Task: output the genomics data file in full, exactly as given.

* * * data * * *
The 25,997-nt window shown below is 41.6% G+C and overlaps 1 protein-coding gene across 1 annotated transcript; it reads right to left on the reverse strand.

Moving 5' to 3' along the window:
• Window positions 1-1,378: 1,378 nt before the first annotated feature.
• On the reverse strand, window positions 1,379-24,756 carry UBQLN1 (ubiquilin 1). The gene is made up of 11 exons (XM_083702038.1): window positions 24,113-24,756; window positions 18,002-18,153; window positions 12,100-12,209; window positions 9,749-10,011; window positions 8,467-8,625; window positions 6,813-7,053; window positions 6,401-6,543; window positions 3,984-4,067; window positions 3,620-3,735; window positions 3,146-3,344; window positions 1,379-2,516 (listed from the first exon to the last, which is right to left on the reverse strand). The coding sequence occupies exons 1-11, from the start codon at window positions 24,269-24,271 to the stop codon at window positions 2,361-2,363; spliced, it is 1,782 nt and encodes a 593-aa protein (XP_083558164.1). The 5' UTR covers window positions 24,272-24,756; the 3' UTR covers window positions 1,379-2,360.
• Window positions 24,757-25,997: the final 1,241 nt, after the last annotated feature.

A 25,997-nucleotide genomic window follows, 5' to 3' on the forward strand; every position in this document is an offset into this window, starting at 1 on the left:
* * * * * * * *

The 25,997-nt window shown below is 41.6% G+C and overlaps 1 protein-coding gene across 1 annotated transcript; it reads right to left on the reverse strand.

Moving 5' to 3' along the window:
• Window positions 1-1,378: 1,378 nt before the first annotated feature.
• On the reverse strand, window positions 1,379-24,756 carry UBQLN1 (ubiquilin 1). The gene is made up of 11 exons (XM_083702038.1): window positions 24,113-24,756; window positions 18,002-18,153; window positions 12,100-12,209; window positions 9,749-10,011; window positions 8,467-8,625; window positions 6,813-7,053; window positions 6,401-6,543; window positions 3,984-4,067; window positions 3,620-3,735; window positions 3,146-3,344; window positions 1,379-2,516 (listed from the first exon to the last, which is right to left on the reverse strand). The coding sequence occupies exons 1-11, from the start codon at window positions 24,269-24,271 to the stop codon at window positions 2,361-2,363; spliced, it is 1,782 nt and encodes a 593-aa protein (XP_083558164.1). The 5' UTR covers window positions 24,272-24,756; the 3' UTR covers window positions 1,379-2,360.
• Window positions 24,757-25,997: the final 1,241 nt, after the last annotated feature.

A 25,997-nucleotide genomic window follows, 5' to 3' on the forward strand; every position in this document is an offset into this window, starting at 1 on the left: